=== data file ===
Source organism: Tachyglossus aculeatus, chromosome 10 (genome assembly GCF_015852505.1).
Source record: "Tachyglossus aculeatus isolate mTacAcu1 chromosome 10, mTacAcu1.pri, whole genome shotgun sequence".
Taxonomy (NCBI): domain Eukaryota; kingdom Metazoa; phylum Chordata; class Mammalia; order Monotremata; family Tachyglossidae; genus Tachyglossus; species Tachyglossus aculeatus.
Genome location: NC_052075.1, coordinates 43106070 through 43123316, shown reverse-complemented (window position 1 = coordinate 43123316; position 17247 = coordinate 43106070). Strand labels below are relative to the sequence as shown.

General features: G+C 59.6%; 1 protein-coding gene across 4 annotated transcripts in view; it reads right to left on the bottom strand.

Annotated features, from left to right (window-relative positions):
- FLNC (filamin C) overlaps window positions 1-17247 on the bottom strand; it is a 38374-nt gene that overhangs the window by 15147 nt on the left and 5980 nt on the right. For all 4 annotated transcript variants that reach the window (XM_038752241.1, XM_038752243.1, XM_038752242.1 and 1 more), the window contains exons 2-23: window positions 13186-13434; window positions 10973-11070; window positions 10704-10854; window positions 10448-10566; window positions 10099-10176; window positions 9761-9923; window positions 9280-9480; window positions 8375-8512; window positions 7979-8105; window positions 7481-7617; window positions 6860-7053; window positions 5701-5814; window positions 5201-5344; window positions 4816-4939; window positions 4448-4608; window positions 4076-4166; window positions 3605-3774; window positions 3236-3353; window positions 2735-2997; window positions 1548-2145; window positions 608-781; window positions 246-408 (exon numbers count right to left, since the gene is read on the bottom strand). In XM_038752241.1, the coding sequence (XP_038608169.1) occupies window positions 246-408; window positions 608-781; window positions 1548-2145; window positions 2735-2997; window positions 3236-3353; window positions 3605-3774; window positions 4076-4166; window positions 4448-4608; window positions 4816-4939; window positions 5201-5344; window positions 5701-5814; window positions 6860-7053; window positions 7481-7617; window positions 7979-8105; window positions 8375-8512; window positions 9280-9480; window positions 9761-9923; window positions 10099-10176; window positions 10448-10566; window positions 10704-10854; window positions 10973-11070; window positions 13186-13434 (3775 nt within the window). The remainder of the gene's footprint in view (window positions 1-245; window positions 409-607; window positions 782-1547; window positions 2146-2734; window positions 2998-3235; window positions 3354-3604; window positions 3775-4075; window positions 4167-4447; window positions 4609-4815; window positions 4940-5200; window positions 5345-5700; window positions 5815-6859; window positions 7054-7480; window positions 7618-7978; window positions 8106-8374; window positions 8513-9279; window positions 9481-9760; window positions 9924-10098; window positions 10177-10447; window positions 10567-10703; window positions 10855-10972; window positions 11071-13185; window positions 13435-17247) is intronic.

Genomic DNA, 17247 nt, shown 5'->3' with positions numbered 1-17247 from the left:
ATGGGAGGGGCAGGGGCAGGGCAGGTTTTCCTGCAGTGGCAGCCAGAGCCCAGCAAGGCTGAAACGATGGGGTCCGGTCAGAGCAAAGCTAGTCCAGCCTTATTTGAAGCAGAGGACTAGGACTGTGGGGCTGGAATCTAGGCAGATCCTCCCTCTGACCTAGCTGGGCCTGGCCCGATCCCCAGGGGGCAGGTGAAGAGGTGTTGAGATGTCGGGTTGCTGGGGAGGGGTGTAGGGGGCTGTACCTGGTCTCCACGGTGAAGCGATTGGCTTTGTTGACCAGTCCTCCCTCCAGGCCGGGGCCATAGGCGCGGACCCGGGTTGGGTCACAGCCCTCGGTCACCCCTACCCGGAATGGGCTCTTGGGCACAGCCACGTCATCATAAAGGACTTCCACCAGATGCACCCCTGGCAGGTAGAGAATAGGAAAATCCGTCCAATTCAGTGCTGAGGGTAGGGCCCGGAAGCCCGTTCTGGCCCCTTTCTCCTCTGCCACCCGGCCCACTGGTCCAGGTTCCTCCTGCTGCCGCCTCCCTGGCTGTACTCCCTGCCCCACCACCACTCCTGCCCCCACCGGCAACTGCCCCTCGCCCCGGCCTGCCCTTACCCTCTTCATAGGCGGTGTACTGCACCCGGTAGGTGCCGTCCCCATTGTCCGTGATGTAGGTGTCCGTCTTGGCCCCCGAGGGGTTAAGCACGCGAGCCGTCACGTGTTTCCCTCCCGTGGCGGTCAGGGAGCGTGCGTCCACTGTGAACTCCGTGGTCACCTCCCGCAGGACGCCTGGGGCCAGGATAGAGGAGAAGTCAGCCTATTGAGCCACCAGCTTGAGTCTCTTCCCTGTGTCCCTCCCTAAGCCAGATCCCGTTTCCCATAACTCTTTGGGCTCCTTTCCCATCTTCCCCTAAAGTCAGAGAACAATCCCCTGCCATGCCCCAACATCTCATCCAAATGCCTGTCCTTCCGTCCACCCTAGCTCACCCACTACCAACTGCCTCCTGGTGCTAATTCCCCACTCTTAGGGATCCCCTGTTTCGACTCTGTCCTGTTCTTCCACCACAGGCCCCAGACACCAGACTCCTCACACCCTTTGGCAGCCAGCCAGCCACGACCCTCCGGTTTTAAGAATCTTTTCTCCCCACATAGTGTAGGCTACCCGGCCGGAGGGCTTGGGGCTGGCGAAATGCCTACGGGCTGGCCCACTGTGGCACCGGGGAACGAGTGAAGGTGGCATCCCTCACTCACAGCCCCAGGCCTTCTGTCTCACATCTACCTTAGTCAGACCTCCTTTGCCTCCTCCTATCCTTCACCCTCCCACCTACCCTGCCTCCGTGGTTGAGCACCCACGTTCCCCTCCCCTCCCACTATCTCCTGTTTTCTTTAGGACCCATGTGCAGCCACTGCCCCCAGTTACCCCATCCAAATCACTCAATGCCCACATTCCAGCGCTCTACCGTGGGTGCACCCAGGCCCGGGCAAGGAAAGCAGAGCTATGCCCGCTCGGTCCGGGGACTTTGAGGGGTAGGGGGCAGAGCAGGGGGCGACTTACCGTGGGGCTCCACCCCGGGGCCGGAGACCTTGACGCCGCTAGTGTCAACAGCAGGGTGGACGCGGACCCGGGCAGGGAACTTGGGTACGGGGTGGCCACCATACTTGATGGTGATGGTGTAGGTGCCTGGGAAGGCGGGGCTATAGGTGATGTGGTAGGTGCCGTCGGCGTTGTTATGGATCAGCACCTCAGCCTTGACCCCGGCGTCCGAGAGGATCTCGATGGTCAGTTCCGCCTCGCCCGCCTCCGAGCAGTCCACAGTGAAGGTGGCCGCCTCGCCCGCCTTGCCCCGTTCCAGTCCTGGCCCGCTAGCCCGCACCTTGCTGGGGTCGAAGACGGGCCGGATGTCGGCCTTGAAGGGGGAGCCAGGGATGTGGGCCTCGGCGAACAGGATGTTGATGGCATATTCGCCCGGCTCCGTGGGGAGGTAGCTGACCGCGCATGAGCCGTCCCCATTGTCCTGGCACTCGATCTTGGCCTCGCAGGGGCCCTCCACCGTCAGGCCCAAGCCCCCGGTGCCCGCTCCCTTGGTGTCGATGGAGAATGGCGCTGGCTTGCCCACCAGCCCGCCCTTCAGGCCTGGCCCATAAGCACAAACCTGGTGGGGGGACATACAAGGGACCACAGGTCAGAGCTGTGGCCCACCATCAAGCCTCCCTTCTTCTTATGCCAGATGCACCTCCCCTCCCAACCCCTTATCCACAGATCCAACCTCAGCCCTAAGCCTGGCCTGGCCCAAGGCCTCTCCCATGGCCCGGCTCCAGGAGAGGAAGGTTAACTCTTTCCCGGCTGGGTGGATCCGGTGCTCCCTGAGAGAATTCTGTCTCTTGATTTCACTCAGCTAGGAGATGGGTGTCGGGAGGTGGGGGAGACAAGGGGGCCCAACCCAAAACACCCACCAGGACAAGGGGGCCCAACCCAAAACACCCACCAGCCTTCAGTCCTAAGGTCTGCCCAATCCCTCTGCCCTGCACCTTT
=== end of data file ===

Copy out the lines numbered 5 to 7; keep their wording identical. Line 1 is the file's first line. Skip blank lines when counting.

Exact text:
General features: G+C 59.6%; 1 protein-coding gene across 4 annotated transcripts in view; it reads right to left on the bottom strand.

Annotated features, from left to right (window-relative positions):
- FLNC (filamin C) overlaps window positions 1-17247 on the bottom strand; it is a 38374-nt gene that overhangs the window by 15147 nt on the left and 5980 nt on the right. For all 4 annotated transcript variants that reach the window (XM_038752241.1, XM_038752243.1, XM_038752242.1 and 1 more), the window contains exons 2-23: window positions 13186-13434; window positions 10973-11070; window positions 10704-10854; window positions 10448-10566; window positions 10099-10176; window positions 9761-9923; window positions 9280-9480; window positions 8375-8512; window positions 7979-8105; window positions 7481-7617; window positions 6860-7053; window positions 5701-5814; window positions 5201-5344; window positions 4816-4939; window positions 4448-4608; window positions 4076-4166; window positions 3605-3774; window positions 3236-3353; window positions 2735-2997; window positions 1548-2145; window positions 608-781; window positions 246-408 (exon numbers count right to left, since the gene is read on the bottom strand). In XM_038752241.1, the coding sequence (XP_038608169.1) occupies window positions 246-408; window positions 608-781; window positions 1548-2145; window positions 2735-2997; window positions 3236-3353; window positions 3605-3774; window positions 4076-4166; window positions 4448-4608; window positions 4816-4939; window positions 5201-5344; window positions 5701-5814; window positions 6860-7053; window positions 7481-7617; window positions 7979-8105; window positions 8375-8512; window positions 9280-9480; window positions 9761-9923; window positions 10099-10176; window positions 10448-10566; window positions 10704-10854; window positions 10973-11070; window positions 13186-13434 (3775 nt within the window). The remainder of the gene's footprint in view (window positions 1-245; window positions 409-607; window positions 782-1547; window positions 2146-2734; window positions 2998-3235; window positions 3354-3604; window positions 3775-4075; window positions 4167-4447; window positions 4609-4815; window positions 4940-5200; window positions 5345-5700; window positions 5815-6859; window positions 7054-7480; window positions 7618-7978; window positions 8106-8374; window positions 8513-9279; window positions 9481-9760; window positions 9924-10098; window positions 10177-10447; window positions 10567-10703; window positions 10855-10972; window positions 11071-13185; window positions 13435-17247) is intronic.